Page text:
Clipped From The News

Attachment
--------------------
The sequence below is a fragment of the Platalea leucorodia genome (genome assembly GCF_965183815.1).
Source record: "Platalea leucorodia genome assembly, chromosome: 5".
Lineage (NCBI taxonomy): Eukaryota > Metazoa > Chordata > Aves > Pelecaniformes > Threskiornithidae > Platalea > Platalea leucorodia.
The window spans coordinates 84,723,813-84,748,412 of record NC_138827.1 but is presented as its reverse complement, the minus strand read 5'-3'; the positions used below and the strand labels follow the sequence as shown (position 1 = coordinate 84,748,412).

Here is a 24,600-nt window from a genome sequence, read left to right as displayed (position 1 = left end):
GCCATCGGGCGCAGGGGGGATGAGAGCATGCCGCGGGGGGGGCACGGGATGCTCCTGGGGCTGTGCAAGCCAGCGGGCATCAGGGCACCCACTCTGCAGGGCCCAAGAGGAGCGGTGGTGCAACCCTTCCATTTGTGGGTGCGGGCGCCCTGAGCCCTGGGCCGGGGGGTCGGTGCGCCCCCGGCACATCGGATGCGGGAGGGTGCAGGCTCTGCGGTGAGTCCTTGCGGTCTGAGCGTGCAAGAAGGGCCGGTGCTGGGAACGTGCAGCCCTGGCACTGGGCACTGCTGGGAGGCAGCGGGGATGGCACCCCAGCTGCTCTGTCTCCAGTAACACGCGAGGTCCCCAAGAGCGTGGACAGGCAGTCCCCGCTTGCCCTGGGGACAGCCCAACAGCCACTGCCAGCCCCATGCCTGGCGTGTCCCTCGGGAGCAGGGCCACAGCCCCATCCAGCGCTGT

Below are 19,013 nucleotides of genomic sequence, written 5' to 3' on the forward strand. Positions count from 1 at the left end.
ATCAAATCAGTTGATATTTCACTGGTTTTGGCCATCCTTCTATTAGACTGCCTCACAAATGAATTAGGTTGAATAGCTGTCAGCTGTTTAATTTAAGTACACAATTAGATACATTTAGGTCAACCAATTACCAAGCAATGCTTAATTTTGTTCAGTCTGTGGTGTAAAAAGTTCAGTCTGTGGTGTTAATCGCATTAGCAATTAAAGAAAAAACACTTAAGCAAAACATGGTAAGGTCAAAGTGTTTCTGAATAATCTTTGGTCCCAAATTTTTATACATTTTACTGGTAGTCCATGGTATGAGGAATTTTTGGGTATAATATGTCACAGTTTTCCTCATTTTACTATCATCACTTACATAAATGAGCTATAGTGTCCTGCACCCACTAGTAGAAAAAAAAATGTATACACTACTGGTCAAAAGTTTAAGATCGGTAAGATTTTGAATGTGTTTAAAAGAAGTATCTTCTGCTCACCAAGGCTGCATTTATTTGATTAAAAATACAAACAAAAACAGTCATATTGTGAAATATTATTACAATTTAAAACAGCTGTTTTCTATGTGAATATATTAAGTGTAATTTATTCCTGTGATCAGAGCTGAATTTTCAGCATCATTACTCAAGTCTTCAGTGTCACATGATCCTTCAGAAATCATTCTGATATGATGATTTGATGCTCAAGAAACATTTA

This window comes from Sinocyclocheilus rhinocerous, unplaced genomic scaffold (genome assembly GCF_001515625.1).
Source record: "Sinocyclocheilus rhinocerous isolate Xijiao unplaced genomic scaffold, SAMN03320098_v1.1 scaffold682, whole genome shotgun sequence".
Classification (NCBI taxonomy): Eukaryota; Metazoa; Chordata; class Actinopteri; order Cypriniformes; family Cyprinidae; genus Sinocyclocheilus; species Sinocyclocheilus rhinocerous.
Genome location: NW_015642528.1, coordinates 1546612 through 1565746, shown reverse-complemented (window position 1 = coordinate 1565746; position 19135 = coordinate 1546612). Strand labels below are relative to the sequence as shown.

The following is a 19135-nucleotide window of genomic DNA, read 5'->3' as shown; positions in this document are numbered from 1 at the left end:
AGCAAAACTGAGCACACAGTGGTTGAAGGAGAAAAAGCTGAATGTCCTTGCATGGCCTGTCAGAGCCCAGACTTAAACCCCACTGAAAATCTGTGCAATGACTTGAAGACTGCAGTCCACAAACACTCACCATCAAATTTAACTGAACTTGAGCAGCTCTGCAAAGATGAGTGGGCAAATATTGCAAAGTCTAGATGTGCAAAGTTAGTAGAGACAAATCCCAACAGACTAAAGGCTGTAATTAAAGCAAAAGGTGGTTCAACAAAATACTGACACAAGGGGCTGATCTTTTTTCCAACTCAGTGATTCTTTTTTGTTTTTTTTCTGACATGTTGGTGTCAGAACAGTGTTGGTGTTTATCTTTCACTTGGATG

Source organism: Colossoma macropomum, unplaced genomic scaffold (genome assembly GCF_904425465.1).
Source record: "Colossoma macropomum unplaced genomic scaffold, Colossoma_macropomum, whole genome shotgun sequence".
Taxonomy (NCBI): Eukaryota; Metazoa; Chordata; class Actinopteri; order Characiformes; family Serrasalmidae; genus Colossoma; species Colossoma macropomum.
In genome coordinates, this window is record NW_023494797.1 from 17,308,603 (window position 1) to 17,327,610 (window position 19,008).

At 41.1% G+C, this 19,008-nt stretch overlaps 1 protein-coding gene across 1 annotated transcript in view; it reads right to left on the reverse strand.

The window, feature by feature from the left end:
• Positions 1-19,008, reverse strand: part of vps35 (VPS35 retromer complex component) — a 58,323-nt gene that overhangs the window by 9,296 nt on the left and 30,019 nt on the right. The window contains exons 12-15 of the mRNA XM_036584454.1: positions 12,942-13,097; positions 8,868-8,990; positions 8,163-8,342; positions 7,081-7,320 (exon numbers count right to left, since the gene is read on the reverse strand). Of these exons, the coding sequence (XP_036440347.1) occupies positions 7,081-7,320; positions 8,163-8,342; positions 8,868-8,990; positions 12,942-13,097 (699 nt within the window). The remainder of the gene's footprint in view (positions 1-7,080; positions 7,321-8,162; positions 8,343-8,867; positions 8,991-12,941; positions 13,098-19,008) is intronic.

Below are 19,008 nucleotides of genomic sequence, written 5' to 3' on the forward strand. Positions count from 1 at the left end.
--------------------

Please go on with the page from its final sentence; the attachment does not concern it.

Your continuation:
the high to bearing a the him devotions Charles were Women's Clubs Harmony Grove Club Two artists, widely known for their mjstery and knowledge of Pennsylvania Dutch designs and techniques, exhibited specimens their work and discussed it at meeting Thursday afternoon of Harmony G r o v e Club. For the occasion the Harmony Grove Chapel was decorated with spring flowers and converted into an art museum. Raymond Â£. Krape. of Mechanicsburg, Pa., showed 40 trays he had painted and his brother, Ernest, displayed decorative designs for chairs. Raymond Krape is author of two books, "Painting on Tin" "Painting a Tray", and is considered an 'authority oij the popular revival of the old Pennsylvania Dutch art. He has studios in home town where he teaches paints. He explained to the Homemakers techniques for processing trays from the'rusty, battered in which they're usually found antique shops, to the finished orated beauty of authentic -in the tradition of the Dutch Mr. Krape's show included Chippendale trays, and others of Victorian, Queen Anne, and Wil- Itamsburg shape. Some designs dated to 1800, some orginiated in England and some in the Boston shop of Paul Revere. He also played an old apple tray and a silent butler. One of the most striking pieces was a large Victorian tray with white peacocks, blossoms and buds and a gold border overlaid with lattice of brown. Ernest Krape, an instructor in w as art at the Pennsylvania State College, discussed his hobby, collecting authentic decorative designs for wooden chairs, and showed copies on paper which he has for Ethel Thomas and Mrs. if J. Thomas arranged the j been meeting which was attended by guests representing all Homemak- during his state-wide search originals. Miss Daniel ers Clubs in the county. Also present was Mrs. LeRoy J. Fothergill, near Mt. Pleasant, who planned, be directed, and has taught tray painting for club women since 1950. Miss Betsy Lovington. assistant home demonstration agent, also attended.